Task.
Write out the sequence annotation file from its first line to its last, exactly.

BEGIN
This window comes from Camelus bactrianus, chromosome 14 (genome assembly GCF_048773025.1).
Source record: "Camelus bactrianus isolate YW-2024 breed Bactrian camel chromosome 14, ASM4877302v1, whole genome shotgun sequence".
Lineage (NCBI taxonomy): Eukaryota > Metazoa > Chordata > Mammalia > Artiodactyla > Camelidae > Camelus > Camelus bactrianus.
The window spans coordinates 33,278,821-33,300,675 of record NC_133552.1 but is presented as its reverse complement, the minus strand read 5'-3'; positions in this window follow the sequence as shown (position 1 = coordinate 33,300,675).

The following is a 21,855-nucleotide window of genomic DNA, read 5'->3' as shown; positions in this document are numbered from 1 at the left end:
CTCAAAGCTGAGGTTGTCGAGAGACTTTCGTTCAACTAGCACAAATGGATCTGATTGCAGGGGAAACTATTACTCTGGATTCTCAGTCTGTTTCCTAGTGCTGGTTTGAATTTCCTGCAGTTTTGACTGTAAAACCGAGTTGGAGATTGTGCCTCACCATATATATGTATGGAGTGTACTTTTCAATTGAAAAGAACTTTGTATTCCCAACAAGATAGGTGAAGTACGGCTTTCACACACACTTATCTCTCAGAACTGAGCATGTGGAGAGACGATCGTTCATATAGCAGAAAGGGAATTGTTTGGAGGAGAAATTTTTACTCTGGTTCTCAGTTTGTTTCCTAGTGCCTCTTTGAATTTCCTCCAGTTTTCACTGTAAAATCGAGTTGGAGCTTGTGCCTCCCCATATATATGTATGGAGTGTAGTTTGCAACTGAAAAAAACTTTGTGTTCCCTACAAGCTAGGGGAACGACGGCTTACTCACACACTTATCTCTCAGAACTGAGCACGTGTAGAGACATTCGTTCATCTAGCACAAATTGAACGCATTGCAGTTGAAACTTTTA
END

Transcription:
This window comes from Camelus bactrianus, chromosome 14 (genome assembly GCF_048773025.1).
Source record: "Camelus bactrianus isolate YW-2024 breed Bactrian camel chromosome 14, ASM4877302v1, whole genome shotgun sequence".
Lineage (NCBI taxonomy): Eukaryota > Metazoa > Chordata > Mammalia > Artiodactyla > Camelidae > Camelus > Camelus bactrianus.
The window spans coordinates 33,278,821-33,300,675 of record NC_133552.1 but is presented as its reverse complement, the minus strand read 5'-3'; positions in this window follow the sequence as shown (position 1 = coordinate 33,300,675).

The following is a 21,855-nucleotide window of genomic DNA, read 5'->3' as shown; positions in this document are numbered from 1 at the left end:
CTCAAAGCTGAGGTTGTCGAGAGACTTTCGTTCAACTAGCACAAATGGATCTGATTGCAGGGGAAACTATTACTCTGGATTCTCAGTCTGTTTCCTAGTGCTGGTTTGAATTTCCTGCAGTTTTGACTGTAAAACCGAGTTGGAGATTGTGCCTCACCATATATATGTATGGAGTGTACTTTTCAATTGAAAAGAACTTTGTATTCCCAACAAGATAGGTGAAGTACGGCTTTCACACACACTTATCTCTCAGAACTGAGCATGTGGAGAGACGATCGTTCATATAGCAGAAAGGGAATTGTTTGGAGGAGAAATTTTTACTCTGGTTCTCAGTTTGTTTCCTAGTGCCTCTTTGAATTTCCTCCAGTTTTCACTGTAAAATCGAGTTGGAGCTTGTGCCTCCCCATATATATGTATGGAGTGTAGTTTGCAACTGAAAAAAACTTTGTGTTCCCTACAAGCTAGGGGAACGACGGCTTACTCACACACTTATCTCTCAGAACTGAGCACGTGTAGAGACATTCGTTCATCTAGCACAAATTGAACGCATTGCAGTTGAAACTTTTA